Magma storage and mixing conditions for the 1953-1974 eruption of Southwest Trident volcano, Katmai National Park, Alaska

Contributions to Mineralogy and Petrology
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Abstract

Between 1953 and 1974, approximately 0.5 km3 of andesite and dacite erupted from a new vent on the southwest flank of Trident volcano in Katmai National Park, Alaska, forming an edifice now known as Southwest (or New) Trident. Field, analytical, and experimental evidence shows that the eruption commenced soon after mixing of dacite and andesite magmas at shallow crustal levels. Four lava flows (58.3–65.5 wt% SiO2) are the dominant products of the eruption; these contain discrete andesitic enclaves (55.8–58.9 wt% SiO2) as well as micro- and macro-scale compositional banding. Tephra from the eruption spans the same compositional range as lava flows; however, andesite scoria (56–58.1 wt% SiO2) is more abundant relative to dacite tephra, and is the explosively erupted counterpart to andesite enclaves. Fe–Ti oxide pairs from andesite scoria show a limited temperature range, clustered around 1000 °C. Temperatures from grains found in dacite lavas possess a wider range; however, cores from large (>100 μm) magnetite and coexisting ilmenite give temperatures of ∼890 °C, taken to represent a pre-mixing temperature for the dacite. Water contents from dacite phenocryst melt inclusions and phase equilibria experiments on the andesite imply that the two magmas last resided at a water pressure of 90 MPa, and contained ∼3.5 wt% H2O, equivalent to 3 km depth if saturated. Unzoned pyroxene and sodic plagioclase in the dacite suggest that it likely underwent significant crystallization at this depth; highly resorbed anorthitic plagioclase from the andesite suggests that it originated at greater depths and underwent relatively rapid ascent until it reached 3 km, mixed with dacite, and erupted. Diffusion profiles in phenocrysts suggest that mixing preceded eruption of earliest lava by approximately one month. The lack of a compositional gap in the erupted rock suite indicates that thorough mixing of the andesite and dacite occurred quickly, via disaggregation of enclaves, phenocryst transfer from one magma to another, and direct mixing of compositionally distinct melt phases.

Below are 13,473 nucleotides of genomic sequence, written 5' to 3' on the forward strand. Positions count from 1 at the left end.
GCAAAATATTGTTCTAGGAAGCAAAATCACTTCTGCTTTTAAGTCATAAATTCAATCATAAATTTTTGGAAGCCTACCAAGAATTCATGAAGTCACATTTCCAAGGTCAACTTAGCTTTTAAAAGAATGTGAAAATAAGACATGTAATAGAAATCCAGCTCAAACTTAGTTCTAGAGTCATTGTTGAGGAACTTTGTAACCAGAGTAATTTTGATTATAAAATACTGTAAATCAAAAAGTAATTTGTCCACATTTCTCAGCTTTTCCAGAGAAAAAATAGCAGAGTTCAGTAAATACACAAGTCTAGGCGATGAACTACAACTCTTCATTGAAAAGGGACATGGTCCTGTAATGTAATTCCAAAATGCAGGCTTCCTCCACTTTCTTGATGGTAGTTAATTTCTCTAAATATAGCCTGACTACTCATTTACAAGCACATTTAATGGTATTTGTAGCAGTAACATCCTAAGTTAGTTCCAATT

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Additional publication details

Publication type Article
Publication Subtype Journal Article
Title Magma storage and mixing conditions for the 1953-1974 eruption of Southwest Trident volcano, Katmai National Park, Alaska
Series title Contributions to Mineralogy and Petrology
DOI 10.1007/s004100000166
Volume 140
Issue 1
Year Published 2000
Language English
Publisher Springer
Contributing office(s) Alaska Science Center, Volcano Science Center
Description 20 p.
First page 99
Last page 118
Country United States
State Alaska
Other Geospatial Katmai National Park, Trident volcano
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